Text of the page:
Building anything is frightening. If your’e trying it for the first time, it’s even more frightening, especially when you’re building something for your children. Luckily, there are professionals you can ask for tips and tricks to build your children a playhouse that they’re friends will be talking about for years to come. That’s where Joe Giacalond comes in. He’s the owner of Anything You Want In Wood and he has some tips for all you DIY-ers.
Anything You Want In Wood
1488 Old Cyprus Trail
Wellington, FL 33414
(561) 515- 4810
Joe Giacalond took a detour on his way to woodworking. As a child under his grandfather’s tutelage, Giacalond learned the tools of the trade. In his adult years, Giacalond entered the corporate world but would escape back into the world of woodworking for a much-needed escape. In 2000, he made the brave decision to venture out on his own to create his own company called Anything You Want In Wood. Like the title suggests, clients can get anything made in wood from cabinets and countertops to closets and child play sets. If you need some work done, call Giacalond for a free estimate.
Tip 1 – Use pressure-treated wood for the frame
When it comes to building a treehouse or a playhouse, one of Giacalond’s best tips is to use pressure-treated wood for the frame. It’s essential for the South Florida humidity. “We’re in Florida, so any wood that you use that is going to require a finish is going to require constant and consistence maintenance,” says Giacalond. “A pressure-treated lumber is the best thing to use for the framing and all of the support structure. For a child’s playhouse, pressure-treated lumber on the decking and the play area is not really the best thing to use because the chemicals are not very pleasant.”
Tip 2 – Use redwood or cyprus for the decking, balustrades and railing
Pressure-treated wood is great, but chemicals from the wood are a safety hazard for your child. That’s why Giacalond recommends using redwood or cyprus for the outer portions of your child’s treehouse or playhouse. “Redwood is a very good wood to use for the decking, balustrades and railing, but that’s hard to come by down here. Cyprus is another really good wood to use because it weathers extraordinarily well,” says Giacalonde.
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Tip 3 – Kits are okay, but follow all instructions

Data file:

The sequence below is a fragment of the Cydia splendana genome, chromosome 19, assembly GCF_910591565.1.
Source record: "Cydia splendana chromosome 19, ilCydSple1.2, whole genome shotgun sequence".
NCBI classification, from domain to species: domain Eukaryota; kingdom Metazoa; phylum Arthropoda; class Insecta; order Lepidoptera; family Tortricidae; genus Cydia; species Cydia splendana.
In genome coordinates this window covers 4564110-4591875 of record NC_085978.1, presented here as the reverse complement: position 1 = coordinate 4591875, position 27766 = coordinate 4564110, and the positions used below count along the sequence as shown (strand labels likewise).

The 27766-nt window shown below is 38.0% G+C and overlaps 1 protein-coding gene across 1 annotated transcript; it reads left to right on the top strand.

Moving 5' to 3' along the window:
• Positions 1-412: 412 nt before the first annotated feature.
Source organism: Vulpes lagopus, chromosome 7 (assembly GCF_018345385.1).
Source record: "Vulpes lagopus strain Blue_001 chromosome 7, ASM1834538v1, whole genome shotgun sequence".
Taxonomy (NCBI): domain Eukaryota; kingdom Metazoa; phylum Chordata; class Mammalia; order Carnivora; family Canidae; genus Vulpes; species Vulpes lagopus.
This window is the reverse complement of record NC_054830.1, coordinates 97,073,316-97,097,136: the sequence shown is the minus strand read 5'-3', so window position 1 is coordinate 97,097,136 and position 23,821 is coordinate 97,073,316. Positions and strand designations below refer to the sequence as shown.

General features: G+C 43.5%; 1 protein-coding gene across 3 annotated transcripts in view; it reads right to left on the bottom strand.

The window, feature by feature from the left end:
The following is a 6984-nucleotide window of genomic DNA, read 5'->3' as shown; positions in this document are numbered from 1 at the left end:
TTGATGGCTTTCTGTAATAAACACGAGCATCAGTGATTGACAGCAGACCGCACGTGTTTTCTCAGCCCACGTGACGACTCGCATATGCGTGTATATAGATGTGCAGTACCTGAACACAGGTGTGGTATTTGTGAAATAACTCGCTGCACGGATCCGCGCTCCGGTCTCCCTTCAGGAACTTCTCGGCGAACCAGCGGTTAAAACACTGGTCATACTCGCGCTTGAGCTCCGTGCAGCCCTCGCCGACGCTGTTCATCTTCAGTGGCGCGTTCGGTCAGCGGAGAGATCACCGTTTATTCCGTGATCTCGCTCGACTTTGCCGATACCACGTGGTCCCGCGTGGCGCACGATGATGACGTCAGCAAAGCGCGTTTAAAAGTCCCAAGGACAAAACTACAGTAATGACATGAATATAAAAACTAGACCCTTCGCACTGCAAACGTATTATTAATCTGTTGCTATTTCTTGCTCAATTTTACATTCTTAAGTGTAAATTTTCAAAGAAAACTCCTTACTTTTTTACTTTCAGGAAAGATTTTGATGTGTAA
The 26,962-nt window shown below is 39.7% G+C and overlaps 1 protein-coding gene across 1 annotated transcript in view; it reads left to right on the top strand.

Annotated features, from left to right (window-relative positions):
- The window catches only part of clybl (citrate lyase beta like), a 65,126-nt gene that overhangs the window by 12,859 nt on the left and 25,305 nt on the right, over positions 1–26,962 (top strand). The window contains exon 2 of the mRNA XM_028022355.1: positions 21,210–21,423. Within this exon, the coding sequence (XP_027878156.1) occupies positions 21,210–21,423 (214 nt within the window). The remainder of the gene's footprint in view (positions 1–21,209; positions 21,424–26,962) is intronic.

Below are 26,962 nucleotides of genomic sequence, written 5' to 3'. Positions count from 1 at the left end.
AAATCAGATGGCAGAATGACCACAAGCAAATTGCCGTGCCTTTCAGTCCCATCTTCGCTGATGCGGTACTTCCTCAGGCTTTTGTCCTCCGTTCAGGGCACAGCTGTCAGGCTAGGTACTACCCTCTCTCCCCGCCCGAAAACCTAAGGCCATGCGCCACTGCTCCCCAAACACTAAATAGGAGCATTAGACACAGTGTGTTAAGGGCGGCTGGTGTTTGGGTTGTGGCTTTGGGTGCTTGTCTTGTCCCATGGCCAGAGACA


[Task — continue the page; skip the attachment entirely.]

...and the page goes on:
They are always new DIY kits that make woodworking accessible to the common man. They’re great tools, but realize that just because it’s a kit doesn’t mean it’s not serious woodworking. “The problem with the majority of them is the instructions are either ambiguous, wrong or just plain bad,” say Giacalond. “The instructions say two people can put the thing together in four to six hours. In actuality, it takes me and my guys—and we’re good at this—up to a day and a half depending on the size.” So be prepared by checking all of your parts, following instructions and asking for help if you need it.
Tip 4 – Anchor it into the ground
Often times, families construct playhouses and build everything according to specification, but forget to secure the structure to the ground, which is an essential tip for the safety of your child. “If you’re going to build a structure on the ground, you need to anchor it into the ground and not just put it on the ground. A lot of the forts that we have around here, they just sit on the ground. The first big wind that comes along—it’s got a 12-foot sail and off it goes,” warns Giacalond. For treehouses, Giacalond says that “the structure that you put in the tree has got to be flexible enough that it can move with the tree and not shatter and come apart into little bits.”
Tip 5 – If you need help, ask for it
You are capable of doing anything yourself, however it’s important to realize that everybody needs help. If you’re planning on being a DIY-er, don’t be afraid to ask for help from a professional. You can call one up and ask a few woodworking questions or you can hire one to help you assemble the project. Giacalond feels it’s important not just for you, but for the safety of your child. “My contention is that you are dealing with your children. How safe do you want them to be,” says Giacalond.
Niema Hulin was born in Newark, NJ but raised in Lexington, South Carolina for the bulk of her formative years. In 2002, she moved to Miami after graduating from the University of Florida. Since then, Niema has worked in film, television and commercials as a Production Assistant and Production Coordinator. Some of her films have included Bad Boys II and I Am Number IV. Her work can be found at Examiner.com.